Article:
Trust, values, loyalty, courage, act, balance, simple, lean, compete and truth – the ten words that guide successful management according to Terry Leahy, former CEO of Tesco. Looking at recent NHS events, from the failure of the board at Mid-Staffs, to the start of GP-led commissioning, how many of these words hold true in the past, present and future of the NHS?
The HSJ has picked up on the release of Sir Terry Leahy‘s new book Management in ten words. He makes clear his criticisms of the public sector. HSJ imagine what the NHS would look like under his leadership:
Target driven: focused on customers not processes
Greater choice and competition: competition where it works; benevolent monopolies where it does not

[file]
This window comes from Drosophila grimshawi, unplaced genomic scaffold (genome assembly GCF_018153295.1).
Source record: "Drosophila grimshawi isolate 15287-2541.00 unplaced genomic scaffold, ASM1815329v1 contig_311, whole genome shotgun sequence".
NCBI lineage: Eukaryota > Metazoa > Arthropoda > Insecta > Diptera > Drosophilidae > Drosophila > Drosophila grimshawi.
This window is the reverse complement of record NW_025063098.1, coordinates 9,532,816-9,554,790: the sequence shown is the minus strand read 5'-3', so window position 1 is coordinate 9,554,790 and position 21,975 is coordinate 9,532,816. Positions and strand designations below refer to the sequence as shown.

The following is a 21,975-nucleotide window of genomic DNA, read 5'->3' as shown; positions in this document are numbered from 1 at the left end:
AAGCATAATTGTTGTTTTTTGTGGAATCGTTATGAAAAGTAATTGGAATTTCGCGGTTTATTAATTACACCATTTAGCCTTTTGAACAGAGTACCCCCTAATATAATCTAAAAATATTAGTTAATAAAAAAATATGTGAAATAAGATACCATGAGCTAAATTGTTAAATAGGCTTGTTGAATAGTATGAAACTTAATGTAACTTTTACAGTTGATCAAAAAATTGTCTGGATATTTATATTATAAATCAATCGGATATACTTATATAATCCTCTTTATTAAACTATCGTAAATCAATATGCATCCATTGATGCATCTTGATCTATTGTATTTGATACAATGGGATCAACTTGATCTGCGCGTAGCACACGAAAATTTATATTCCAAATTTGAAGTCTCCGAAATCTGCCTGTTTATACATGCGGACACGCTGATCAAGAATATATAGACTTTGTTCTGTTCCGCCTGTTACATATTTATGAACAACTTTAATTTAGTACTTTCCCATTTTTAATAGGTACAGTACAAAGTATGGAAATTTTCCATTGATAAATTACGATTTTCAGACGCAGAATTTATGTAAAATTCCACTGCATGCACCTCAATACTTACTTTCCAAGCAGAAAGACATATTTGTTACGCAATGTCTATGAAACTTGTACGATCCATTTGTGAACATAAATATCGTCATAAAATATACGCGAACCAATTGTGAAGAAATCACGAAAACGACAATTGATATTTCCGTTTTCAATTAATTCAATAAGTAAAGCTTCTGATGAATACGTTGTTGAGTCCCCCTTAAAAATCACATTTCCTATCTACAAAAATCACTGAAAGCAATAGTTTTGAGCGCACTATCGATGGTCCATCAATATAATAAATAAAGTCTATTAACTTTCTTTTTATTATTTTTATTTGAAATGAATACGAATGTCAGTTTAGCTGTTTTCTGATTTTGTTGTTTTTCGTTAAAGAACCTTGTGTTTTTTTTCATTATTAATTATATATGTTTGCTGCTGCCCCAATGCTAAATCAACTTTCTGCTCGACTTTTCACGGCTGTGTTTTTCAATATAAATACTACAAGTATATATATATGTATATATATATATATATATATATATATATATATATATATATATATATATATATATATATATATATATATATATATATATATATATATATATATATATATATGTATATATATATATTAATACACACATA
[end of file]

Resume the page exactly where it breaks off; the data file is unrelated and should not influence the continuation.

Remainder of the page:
Innovation: bottom-up initiatives from staff and patients. Management is there to incentivise ideas, not to dictate them
New hospitals: building only what is necessary and replicating designs across the country. Avoiding bespoke and expensive architecture, helping the NHS save time and money to spend on care
Failure: being cut-throat about incompetence, but allowing for ‘honest failure’ where people might try but fail to improve something
Data: collecting automatically and using it to incentivise the patient
We can think of few more external candidates for the NHS leadership post. How about Sir Stuart Rose, former CEO of Marks and Spencer credited with transforming the declining chain and fending off many takeover bids from the likes of Philip Green. Or Willie Walsh, CEO of British Airways – he guided an iconic national company through a brand and budget crisis at a time of great staff unrest. Sound familiar? Stephen Hester will have time on his hands come 2014, and he knows a thing or two about reconfiguration, crisis management and managing government intervention.